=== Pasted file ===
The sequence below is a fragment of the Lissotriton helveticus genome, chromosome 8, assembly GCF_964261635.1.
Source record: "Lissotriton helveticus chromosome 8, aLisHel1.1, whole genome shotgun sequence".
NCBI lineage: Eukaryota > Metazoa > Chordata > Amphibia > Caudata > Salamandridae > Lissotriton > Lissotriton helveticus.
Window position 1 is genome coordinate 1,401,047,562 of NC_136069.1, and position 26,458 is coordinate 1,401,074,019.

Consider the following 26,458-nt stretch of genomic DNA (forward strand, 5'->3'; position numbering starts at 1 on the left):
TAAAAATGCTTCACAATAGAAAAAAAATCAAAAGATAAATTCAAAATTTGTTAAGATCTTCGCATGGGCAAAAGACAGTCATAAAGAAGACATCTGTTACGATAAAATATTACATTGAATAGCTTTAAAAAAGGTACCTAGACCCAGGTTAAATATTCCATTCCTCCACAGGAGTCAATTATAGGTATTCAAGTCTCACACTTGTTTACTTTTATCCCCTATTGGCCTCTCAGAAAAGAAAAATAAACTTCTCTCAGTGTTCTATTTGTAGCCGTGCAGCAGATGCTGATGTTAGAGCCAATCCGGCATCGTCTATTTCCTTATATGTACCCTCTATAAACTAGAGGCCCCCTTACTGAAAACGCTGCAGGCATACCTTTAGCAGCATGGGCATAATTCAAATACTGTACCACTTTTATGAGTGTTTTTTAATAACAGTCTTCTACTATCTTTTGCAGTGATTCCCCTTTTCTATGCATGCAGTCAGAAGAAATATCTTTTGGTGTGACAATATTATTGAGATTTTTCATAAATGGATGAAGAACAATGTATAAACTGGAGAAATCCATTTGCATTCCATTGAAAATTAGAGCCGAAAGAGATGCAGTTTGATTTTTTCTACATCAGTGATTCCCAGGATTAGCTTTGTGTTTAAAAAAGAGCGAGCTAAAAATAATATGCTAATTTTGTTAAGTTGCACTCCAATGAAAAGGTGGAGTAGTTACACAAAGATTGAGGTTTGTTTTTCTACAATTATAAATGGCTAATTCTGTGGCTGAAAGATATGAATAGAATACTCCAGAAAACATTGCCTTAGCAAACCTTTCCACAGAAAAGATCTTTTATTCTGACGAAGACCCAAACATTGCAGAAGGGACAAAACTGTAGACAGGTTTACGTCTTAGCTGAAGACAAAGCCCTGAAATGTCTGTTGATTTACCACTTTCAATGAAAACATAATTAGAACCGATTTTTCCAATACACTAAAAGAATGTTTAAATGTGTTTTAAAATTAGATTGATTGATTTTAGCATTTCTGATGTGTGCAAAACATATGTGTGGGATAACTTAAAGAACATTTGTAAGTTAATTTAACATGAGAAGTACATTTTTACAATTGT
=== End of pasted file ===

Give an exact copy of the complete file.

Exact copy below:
The sequence below is a fragment of the Lissotriton helveticus genome, chromosome 8, assembly GCF_964261635.1.
Source record: "Lissotriton helveticus chromosome 8, aLisHel1.1, whole genome shotgun sequence".
NCBI lineage: Eukaryota > Metazoa > Chordata > Amphibia > Caudata > Salamandridae > Lissotriton > Lissotriton helveticus.
Window position 1 is genome coordinate 1,401,047,562 of NC_136069.1, and position 26,458 is coordinate 1,401,074,019.

Consider the following 26,458-nt stretch of genomic DNA (forward strand, 5'->3'; position numbering starts at 1 on the left):
TAAAAATGCTTCACAATAGAAAAAAAATCAAAAGATAAATTCAAAATTTGTTAAGATCTTCGCATGGGCAAAAGACAGTCATAAAGAAGACATCTGTTACGATAAAATATTACATTGAATAGCTTTAAAAAAGGTACCTAGACCCAGGTTAAATATTCCATTCCTCCACAGGAGTCAATTATAGGTATTCAAGTCTCACACTTGTTTACTTTTATCCCCTATTGGCCTCTCAGAAAAGAAAAATAAACTTCTCTCAGTGTTCTATTTGTAGCCGTGCAGCAGATGCTGATGTTAGAGCCAATCCGGCATCGTCTATTTCCTTATATGTACCCTCTATAAACTAGAGGCCCCCTTACTGAAAACGCTGCAGGCATACCTTTAGCAGCATGGGCATAATTCAAATACTGTACCACTTTTATGAGTGTTTTTTAATAACAGTCTTCTACTATCTTTTGCAGTGATTCCCCTTTTCTATGCATGCAGTCAGAAGAAATATCTTTTGGTGTGACAATATTATTGAGATTTTTCATAAATGGATGAAGAACAATGTATAAACTGGAGAAATCCATTTGCATTCCATTGAAAATTAGAGCCGAAAGAGATGCAGTTTGATTTTTTCTACATCAGTGATTCCCAGGATTAGCTTTGTGTTTAAAAAAGAGCGAGCTAAAAATAATATGCTAATTTTGTTAAGTTGCACTCCAATGAAAAGGTGGAGTAGTTACACAAAGATTGAGGTTTGTTTTTCTACAATTATAAATGGCTAATTCTGTGGCTGAAAGATATGAATAGAATACTCCAGAAAACATTGCCTTAGCAAACCTTTCCACAGAAAAGATCTTTTATTCTGACGAAGACCCAAACATTGCAGAAGGGACAAAACTGTAGACAGGTTTACGTCTTAGCTGAAGACAAAGCCCTGAAATGTCTGTTGATTTACCACTTTCAATGAAAACATAATTAGAACCGATTTTTCCAATACACTAAAAGAATGTTTAAATGTGTTTTAAAATTAGATTGATTGATTTTAGCATTTCTGATGTGTGCAAAACATATGTGTGGGATAACTTAAAGAACATTTGTAAGTTAATTTAACATGAGAAGTACATTTTTACAATTGT